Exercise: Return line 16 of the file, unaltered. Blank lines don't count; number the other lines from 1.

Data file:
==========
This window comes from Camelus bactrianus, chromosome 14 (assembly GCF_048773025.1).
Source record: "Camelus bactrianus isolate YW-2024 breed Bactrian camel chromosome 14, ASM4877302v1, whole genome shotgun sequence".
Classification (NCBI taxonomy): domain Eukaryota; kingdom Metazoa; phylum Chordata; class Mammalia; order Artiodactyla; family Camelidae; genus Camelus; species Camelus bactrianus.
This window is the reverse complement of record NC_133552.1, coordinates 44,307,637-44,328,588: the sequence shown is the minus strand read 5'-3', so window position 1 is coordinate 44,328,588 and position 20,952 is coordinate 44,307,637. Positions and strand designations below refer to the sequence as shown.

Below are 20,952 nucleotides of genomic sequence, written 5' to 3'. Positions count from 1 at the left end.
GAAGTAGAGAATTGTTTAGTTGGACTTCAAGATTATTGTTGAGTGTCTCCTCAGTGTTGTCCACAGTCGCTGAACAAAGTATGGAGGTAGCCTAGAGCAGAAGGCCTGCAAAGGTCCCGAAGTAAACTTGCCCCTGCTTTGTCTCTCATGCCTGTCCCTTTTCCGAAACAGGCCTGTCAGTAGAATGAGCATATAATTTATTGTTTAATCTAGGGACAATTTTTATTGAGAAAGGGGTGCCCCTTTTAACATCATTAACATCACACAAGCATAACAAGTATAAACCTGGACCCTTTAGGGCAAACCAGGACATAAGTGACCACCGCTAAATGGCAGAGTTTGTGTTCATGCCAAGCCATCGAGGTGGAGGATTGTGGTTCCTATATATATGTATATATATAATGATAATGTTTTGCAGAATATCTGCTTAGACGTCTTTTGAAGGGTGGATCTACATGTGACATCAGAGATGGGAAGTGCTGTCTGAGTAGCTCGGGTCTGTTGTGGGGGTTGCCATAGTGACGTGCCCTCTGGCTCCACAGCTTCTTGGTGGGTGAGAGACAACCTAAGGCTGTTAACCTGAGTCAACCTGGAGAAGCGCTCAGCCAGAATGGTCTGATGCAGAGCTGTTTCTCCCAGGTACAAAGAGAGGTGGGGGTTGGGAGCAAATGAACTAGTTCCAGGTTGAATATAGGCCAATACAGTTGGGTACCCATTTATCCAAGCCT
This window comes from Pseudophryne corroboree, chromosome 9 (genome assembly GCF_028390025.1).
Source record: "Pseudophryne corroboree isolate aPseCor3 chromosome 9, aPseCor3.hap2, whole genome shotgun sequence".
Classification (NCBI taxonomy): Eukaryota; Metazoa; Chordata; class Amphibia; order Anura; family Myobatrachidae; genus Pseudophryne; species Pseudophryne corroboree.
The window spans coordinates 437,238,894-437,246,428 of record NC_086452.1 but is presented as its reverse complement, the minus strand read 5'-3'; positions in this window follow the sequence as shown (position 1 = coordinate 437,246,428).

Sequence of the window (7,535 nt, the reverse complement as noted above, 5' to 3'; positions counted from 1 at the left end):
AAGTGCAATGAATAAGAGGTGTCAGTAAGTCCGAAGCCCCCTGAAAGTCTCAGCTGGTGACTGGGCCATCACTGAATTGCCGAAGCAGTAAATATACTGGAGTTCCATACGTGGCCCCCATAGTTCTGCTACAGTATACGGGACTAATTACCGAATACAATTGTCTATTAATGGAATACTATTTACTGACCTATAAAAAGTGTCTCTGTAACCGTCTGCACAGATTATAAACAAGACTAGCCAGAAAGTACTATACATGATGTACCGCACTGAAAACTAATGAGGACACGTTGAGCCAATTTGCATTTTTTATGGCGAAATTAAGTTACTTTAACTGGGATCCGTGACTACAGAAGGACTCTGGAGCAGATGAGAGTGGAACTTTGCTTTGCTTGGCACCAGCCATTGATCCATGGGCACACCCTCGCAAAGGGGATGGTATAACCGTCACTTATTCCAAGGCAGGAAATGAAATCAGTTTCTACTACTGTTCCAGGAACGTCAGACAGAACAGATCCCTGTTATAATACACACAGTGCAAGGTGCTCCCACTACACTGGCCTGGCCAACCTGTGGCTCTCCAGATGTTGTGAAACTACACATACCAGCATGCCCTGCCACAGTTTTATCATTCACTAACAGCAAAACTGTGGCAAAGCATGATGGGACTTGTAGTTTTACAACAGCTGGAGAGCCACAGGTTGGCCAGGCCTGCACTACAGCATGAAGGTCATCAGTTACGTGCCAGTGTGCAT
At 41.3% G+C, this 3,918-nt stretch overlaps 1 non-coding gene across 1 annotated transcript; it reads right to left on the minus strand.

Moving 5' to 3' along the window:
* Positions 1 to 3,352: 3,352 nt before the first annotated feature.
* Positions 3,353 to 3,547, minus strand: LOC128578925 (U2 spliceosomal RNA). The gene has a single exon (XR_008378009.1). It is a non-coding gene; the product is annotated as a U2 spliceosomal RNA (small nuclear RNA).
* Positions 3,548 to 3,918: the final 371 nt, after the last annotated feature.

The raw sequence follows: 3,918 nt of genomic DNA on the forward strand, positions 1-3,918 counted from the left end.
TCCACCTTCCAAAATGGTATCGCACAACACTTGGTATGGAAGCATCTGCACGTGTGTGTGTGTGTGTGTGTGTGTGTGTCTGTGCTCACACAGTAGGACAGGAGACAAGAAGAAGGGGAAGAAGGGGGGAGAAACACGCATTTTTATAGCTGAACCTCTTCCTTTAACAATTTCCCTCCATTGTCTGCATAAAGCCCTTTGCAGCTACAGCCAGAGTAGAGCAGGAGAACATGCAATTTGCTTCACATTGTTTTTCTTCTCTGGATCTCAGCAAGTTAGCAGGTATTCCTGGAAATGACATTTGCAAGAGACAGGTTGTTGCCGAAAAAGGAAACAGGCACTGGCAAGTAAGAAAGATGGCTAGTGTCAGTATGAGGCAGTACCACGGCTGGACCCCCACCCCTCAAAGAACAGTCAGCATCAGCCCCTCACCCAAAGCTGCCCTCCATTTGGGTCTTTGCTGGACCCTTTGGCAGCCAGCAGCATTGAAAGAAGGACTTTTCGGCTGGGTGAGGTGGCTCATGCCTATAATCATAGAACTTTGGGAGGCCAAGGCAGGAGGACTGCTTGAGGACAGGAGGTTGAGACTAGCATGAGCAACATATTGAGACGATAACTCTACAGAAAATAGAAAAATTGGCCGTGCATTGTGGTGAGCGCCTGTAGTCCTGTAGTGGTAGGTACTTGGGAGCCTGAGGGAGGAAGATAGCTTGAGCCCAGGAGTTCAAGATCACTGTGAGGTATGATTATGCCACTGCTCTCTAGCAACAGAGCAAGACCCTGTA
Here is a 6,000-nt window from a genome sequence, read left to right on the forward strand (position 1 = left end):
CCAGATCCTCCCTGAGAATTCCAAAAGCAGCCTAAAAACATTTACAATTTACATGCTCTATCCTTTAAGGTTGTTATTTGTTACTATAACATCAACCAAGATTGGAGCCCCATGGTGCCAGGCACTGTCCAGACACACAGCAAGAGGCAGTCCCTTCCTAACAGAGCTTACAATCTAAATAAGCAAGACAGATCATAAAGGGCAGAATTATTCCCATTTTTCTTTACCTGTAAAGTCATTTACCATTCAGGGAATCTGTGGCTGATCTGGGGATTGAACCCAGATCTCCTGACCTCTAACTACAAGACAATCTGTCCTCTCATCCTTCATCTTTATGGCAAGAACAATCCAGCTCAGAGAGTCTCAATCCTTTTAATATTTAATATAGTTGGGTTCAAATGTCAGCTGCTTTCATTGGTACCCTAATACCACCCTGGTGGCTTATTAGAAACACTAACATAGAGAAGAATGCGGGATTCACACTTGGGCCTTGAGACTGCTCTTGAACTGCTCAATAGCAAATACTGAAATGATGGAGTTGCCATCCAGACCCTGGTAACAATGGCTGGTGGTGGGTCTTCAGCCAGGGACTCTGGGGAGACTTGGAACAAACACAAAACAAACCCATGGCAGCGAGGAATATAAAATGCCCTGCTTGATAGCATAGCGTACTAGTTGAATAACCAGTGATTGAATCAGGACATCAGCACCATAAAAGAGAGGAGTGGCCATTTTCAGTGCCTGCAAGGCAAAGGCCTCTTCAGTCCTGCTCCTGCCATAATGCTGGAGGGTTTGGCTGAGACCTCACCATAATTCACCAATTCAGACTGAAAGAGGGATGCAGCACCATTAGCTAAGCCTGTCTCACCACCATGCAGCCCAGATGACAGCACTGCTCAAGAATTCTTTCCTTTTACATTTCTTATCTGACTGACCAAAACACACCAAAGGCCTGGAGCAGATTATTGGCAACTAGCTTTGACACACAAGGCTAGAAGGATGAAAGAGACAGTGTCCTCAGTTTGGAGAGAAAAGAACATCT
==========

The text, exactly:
* Positions 3,353 to 3,547, minus strand: LOC128578925 (U2 spliceosomal RNA). The gene has a single exon (XR_008378009.1). It is a non-coding gene; the product is annotated as a U2 spliceosomal RNA (small nuclear RNA).